Amy Johnson Crow at No Story Too Small gave us a new 52 Ancestors challenge for 2015. Each week, we have a different theme about which to write. It’s quite the challenge, but I love meeting it and reading how everyone interprets each week. Week six is “so far away”.
“So far away” conjures many things … the first thing I recalled was a favorite movie with Nicole Kidman and Tom Cruise. Remembering how they arrived in America made me wonder about my own ancestors’ arrivals. I decided to dig back and figure out which of my ancestors arrived first. Many of my ancestors arrived in the early-mid 1600s, within about 20 years of each other.
Reverend Rowland Jones
My 9th great grandfather, Reverend Rowland Jones, arrived from England in 16671)U.S. and Canada, Passenger and Immigration Lists Index, 1500s-1900s. He is the earliest ancestor to arrive in America thus far … 348 years ago!
I’ve said it before, but I love knowing my family … several branches … helped build this nation.
Rowland was born in Swinbrook, England in 1644 to Reverend Rowland Bartholomew Jones and Alice Collier. He attended Merton College, Oxford2)Oxford University Alumni, 1500-1886 beginning in 1663 and is listed among their Alumni as is his father.
After serving as a pastor in Little Kimble, England, Roland emigrated to Virginia where he took charge of Bruton Parish. He served as its rector from 1674 until his death on April 23, 16883)Descendants of Rev. Rowland Jones, First Rector of Bruton Parish, Va. The William and Mary Quarterly Vol. 5, No. 3..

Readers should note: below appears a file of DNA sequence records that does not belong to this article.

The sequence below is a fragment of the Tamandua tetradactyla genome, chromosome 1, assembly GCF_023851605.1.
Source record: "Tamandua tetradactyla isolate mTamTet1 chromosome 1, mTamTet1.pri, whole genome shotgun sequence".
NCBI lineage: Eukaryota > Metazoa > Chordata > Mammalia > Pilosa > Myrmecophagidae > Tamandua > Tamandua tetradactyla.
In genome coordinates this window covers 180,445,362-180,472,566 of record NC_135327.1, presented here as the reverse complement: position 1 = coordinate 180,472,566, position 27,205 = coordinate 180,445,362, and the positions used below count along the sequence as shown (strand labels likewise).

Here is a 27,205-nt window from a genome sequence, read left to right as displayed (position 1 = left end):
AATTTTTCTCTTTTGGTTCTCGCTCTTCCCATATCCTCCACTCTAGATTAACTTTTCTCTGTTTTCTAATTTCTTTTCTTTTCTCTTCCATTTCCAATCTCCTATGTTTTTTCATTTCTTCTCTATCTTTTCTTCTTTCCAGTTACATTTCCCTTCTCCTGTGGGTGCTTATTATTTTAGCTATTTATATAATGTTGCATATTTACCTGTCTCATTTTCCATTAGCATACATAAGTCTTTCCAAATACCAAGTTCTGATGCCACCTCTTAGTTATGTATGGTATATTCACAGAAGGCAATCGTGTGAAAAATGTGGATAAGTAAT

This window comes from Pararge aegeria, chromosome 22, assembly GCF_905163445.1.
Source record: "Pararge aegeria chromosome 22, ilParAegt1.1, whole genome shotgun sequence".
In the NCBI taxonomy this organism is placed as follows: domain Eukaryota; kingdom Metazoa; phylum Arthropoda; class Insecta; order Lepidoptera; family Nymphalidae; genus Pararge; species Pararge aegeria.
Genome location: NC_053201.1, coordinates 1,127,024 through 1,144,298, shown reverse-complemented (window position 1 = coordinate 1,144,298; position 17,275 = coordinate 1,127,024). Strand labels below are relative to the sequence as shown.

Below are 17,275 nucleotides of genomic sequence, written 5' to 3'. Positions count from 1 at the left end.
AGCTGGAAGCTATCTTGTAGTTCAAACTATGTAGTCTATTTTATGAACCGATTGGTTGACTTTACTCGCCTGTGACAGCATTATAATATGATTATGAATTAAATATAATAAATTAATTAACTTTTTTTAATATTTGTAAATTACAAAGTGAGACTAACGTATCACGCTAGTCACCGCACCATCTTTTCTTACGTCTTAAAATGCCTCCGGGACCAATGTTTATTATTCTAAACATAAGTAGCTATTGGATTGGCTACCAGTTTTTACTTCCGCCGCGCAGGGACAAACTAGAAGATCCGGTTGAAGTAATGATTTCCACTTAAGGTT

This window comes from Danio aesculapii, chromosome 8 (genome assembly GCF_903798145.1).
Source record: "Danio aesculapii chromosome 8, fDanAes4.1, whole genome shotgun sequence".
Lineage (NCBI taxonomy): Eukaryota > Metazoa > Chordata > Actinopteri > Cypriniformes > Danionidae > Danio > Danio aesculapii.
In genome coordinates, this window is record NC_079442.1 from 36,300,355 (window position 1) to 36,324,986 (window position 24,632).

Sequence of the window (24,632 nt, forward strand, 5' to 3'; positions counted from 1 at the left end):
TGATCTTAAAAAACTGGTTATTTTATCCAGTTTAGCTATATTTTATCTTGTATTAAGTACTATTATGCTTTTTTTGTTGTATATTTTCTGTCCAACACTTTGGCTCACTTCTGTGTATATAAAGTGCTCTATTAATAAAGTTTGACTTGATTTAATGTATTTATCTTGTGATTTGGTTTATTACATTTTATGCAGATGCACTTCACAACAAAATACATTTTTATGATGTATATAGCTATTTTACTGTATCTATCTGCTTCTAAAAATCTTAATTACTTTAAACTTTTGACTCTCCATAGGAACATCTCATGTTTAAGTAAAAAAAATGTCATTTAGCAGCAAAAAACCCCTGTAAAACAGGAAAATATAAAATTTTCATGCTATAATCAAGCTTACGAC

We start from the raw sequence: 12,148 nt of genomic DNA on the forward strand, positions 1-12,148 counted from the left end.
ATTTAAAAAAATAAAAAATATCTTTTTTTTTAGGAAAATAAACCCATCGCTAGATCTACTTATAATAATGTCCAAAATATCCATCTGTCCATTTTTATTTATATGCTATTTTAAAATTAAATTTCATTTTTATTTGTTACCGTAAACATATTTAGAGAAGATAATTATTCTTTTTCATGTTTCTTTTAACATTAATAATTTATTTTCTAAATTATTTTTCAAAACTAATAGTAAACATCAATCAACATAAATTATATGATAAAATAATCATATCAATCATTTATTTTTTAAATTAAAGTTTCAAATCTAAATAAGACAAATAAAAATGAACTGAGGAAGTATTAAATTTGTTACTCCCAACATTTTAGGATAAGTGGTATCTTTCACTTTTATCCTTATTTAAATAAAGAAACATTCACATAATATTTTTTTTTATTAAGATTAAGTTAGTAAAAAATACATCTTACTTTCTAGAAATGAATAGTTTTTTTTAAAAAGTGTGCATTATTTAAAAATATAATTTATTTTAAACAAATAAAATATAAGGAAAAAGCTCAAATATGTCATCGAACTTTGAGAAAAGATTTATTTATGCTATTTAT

Life in America
Rowland married Elizabeth Buckner (Bicknor) around 1674 in Virginia. Together, they had two children – Robert (1676-1694) and William (1677-1719). Elizabeth died on October 29, 1678 and is buried in the Bruton Parish churchyard.
Anne Lane entered the picture after Elizabeth’s death. She and Rowland married around 1679 (there are disputing dates) and brought two more children into the world – Orlando (1681-1719) and Anna Maria (1685-1760).
While Rowland earned a wage from his ministerial services, he did not depend solely on this money to provide for his family. In his will, he left a 400-acre plantation to his eldest son, 200 acres to William, 6,000 pounds of tobacco and some silver to young Anna Maria, and his plantation and home to his widow which would go to son Orlando upon her death.
I found Rowland several months ago, but hadn’t done much research beyond the basics … which I’ve given you here. I’ve uncovered a plethora of information on him and his family in the time since. There is so much more to his story! You’ll certainly be seeing him and his family in upcoming posts 🙂
References [ + ]
|1.||↑||U.S. and Canada, Passenger and Immigration Lists Index, 1500s-1900s|
|2.||↑||Oxford University Alumni, 1500-1886|
|3.||↑||Descendants of Rev. Rowland Jones, First Rector of Bruton Parish, Va. The William and Mary Quarterly Vol. 5, No. 3.|